Interior designer Carole Carr’s latest venture offers a rare direct line into her taste and access.
By Kelly Phillips Badal
Designer Carole Carr’s globally-inspired aesthetic has made her a sought-after designer in Southern California for more than a decade. And she hasn’t exactly been resting on her laurels this year—in fact, her “pandemic project” may be one of the most fully realized launches yet. As an offshoot of her interior design business, Carr recently unveiled Le Marché, a new highly-curated online marketplace. Not only is it a beautiful collection of striking finds, custom pieces and to-the-trade showstoppers, it’s also a shoppable glimpse into Carr’s designer brain—a kind of meticulously edited Pinterest board sprung to life. There’s something for every type of home, and even as each item stands alone, they seamlessly, magically all work together. Which is exactly the idea, Carr says.
“Le Marché is a bit like a preset wardrobe for your home—here’s all your pants, all your tops, all your shoes,” says Carr. “You can pick anyone of these items and pair it with any others and you’ll have a new outfit, but it’ll all work together. You can’t go wrong.”
There’s furniture, lighting, accessories and even gifts (including many worth bookmarking for the holidays), with pricing that ranges from less-than-$100 picture frames to furnishings that run into the thousands. Her inspiration for creating Le Marché came from two things: A genuine love of the hunt for unique items on behalf of her clients, and a dawning realization that marketplaces were quickly moving online. The pandemic has pushed the latter to an even greater degree, as showrooms, boutiques, auction houses and more have quickly pivoted online. “So much has moved online now that it can be really daunting--there’s this, there’s that, there’s Wayfair, there’s Amazon,” Carr notes. “But these items are all handpicked.” Carr had plans for Le Marché already in place before the beginning of this year, but credits COVID-19 for propelling the project forward. Early lockdown measures provided her with the time to make it a priority, and ultimately a reality.
There’s a third reason Carr wanted to bring Le Marché to life, and one that will be instantly familiar to any interior designer: That constant refrain of, Where did you get that? With her shop, Carr is not only able to answer that question, but also to offer up a way for anyone to directly purchase certain to-the-trade items only available to professional designers. “If people aren’t in a position to have a full-time designer on board, they can still get a designer’s taste, a designer’s take on furniture and a designer’s access,” says Carr.
Carr admittedly has mixed feelings about the limitations of to-the-trade accents and furnishings. “It's such a shame that people can’t just buy certain things, they have to hire an interior designer to buy it for them,” she remarks. “That’s one of the reasons I wanted to do this.” But she’s not discounting what design experience and curation skills—or the skills of any interior designer, for that matter—add to the utilization of these to-the-trade pieces. “My value as an interior designer is not the fact that I can get ‘stuff,’ it’s my vision and how I put together a room to create a cohesive design,” she states. “Anyone can buy nice chairs, but will they look balanced with the table? Where does the artwork go? What size rug should you get?”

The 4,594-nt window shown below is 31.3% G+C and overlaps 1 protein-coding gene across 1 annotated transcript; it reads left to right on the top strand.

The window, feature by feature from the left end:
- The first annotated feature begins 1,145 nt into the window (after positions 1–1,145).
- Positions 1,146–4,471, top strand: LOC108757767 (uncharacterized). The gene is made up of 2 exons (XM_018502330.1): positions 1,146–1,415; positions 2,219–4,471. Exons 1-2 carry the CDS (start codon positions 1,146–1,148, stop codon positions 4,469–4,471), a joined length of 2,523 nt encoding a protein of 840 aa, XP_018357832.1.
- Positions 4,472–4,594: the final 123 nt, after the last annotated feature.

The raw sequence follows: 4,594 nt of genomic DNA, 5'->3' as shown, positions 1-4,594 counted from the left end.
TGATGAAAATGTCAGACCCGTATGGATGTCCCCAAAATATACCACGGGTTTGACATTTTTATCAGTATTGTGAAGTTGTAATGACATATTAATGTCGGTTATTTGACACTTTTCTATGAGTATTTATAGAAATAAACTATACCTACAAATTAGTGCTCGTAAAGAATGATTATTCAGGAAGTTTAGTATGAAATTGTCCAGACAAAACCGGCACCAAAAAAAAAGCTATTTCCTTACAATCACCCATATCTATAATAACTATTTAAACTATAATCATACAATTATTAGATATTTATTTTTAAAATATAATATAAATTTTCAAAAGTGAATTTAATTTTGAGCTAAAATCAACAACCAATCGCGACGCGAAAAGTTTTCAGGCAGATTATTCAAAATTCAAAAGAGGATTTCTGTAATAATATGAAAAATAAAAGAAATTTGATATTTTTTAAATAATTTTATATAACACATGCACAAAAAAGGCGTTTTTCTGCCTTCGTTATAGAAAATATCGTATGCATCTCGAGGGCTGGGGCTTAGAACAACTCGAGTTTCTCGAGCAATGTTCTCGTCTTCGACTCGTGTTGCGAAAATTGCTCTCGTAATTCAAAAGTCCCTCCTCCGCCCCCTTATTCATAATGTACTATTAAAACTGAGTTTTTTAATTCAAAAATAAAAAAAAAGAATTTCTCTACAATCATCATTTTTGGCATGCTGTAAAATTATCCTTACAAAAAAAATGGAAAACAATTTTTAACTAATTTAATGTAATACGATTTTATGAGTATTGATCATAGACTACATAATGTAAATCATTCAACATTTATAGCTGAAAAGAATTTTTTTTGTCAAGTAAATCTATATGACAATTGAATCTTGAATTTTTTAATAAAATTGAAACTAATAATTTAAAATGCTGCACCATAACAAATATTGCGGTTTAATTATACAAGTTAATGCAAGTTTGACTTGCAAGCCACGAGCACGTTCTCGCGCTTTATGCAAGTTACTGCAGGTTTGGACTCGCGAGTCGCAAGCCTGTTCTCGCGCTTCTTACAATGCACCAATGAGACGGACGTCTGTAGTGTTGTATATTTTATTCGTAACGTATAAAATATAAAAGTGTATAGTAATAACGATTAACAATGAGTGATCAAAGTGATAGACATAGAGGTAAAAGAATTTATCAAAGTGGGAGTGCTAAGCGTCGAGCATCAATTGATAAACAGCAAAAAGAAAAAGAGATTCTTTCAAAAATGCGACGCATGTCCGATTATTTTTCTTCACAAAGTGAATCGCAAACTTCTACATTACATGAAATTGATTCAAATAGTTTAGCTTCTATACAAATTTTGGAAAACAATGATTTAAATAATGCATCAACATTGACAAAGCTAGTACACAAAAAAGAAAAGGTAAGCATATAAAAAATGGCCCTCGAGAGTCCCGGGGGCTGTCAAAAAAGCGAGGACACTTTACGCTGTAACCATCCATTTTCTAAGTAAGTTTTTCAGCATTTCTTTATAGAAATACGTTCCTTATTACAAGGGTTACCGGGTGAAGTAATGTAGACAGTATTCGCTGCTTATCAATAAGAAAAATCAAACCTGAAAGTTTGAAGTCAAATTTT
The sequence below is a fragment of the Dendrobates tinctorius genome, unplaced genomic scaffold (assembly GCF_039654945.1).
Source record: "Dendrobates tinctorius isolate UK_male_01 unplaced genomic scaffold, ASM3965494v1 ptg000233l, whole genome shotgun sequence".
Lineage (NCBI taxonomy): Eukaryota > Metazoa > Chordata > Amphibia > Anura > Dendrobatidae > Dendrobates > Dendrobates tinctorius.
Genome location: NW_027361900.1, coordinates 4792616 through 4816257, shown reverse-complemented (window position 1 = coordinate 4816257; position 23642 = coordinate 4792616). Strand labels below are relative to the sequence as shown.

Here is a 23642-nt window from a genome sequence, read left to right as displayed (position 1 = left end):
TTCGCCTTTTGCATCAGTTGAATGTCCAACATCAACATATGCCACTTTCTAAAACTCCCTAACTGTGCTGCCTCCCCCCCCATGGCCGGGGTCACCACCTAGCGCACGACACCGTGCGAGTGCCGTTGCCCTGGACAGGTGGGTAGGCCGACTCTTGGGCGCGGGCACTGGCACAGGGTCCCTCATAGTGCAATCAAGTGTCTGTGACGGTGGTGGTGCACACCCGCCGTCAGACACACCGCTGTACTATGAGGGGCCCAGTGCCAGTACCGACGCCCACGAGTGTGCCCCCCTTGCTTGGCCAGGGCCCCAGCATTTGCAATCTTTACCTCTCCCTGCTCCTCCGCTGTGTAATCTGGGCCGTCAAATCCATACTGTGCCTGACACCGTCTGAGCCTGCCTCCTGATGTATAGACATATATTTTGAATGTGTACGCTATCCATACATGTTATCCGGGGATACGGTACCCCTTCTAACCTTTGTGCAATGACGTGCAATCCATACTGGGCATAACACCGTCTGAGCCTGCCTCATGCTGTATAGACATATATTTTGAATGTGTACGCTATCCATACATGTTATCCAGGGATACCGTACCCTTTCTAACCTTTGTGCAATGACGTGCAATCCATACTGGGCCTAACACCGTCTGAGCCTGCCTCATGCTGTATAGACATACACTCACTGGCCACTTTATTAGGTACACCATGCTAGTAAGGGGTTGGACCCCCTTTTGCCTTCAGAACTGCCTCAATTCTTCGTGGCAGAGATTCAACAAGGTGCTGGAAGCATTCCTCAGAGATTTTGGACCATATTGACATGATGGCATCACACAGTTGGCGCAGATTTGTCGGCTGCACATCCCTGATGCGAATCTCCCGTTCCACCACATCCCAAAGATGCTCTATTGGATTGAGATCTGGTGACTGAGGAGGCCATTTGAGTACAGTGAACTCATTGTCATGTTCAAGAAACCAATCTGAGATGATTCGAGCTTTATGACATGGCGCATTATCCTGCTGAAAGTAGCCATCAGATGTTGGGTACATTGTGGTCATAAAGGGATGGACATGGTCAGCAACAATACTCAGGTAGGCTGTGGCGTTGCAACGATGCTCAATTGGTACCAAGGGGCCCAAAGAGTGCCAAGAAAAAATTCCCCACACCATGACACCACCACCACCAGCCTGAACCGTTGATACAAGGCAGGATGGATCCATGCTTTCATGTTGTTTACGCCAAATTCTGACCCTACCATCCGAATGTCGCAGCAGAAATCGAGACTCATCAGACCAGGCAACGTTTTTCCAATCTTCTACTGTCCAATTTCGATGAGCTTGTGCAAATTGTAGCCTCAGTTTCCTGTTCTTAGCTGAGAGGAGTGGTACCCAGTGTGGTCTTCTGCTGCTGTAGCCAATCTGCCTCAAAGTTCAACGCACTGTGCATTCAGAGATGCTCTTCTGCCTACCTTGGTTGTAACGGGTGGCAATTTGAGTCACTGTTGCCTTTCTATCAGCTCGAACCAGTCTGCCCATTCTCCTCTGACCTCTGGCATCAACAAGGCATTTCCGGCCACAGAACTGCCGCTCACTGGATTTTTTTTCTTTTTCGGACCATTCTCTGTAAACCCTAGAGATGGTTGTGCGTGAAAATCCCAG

To put it another way, by hiring an interior designer, you’re hiring an artist versed in proportion and size and color, educated in everything from the technology of textiles to the near-endless types of flooring. But Carr’s shop runs a much closer second to actually having the designer herself, thanks in part to her online lookbooks that demonstrate exactly how her boutique picks play off one another within a room.
So what exactly is Carr’s aesthetic? The designer boasts a fluid portfolio of a wide range of projects, but there is a common theme of timeless elegance with a touch of glam. The designer grew up with antique-obsessed parents in Montreal, a city with an old world European vibe, which influenced her outlook from her earliest days. “That very traditional, very European city is in my blood, which I love, but since I’ve lived in SoCal for the last 12 years, I also love the idea of relaxed living and textures that are not too fussy,” she says. “I’ll mix linens with a marble coffee table and a sisal rug, or bring in something traditional and pair it with something very modern.” She’s into a high-low mix, into playing up contrasts, and decidedly committed to achieving balance. Her philosophy shines through the shop’s selections.
In addition to carving out time to launch Le Marché, she’s been busier than ever this year. And despite all the challenges, including balancing the changing needs and schooling of her 4- and 7-year-old, Carr has “felt her imagination coming back,” she says. “I think that for me and for my kids we were overscheduled and over-stimulated before. Now, I’ve edited down my life, and there’s a sense of boredom that I think is healthy. There’s something really good about the creativity we’re finding in the quietness.” For her, that’s meant taking more time to browse photos and products online, ranging out further for inspiration and making more of a point to each connecting with people, even if it’s just over social media rather than in-person. In one recent instance, she reached out to the maker of a beautiful chair she’d spotted in an interior photo online, started a relationship with the creatives involved and is now planning a collaboration on a new piece of furniture with them. “Certain doors have closed in the way we operate, but other doors are opening,” says Carr. “And I like to think that I’ve slowed down just enough to be more open.”
Follow Carole Carr’s work on Instagram at @carolecarrdesign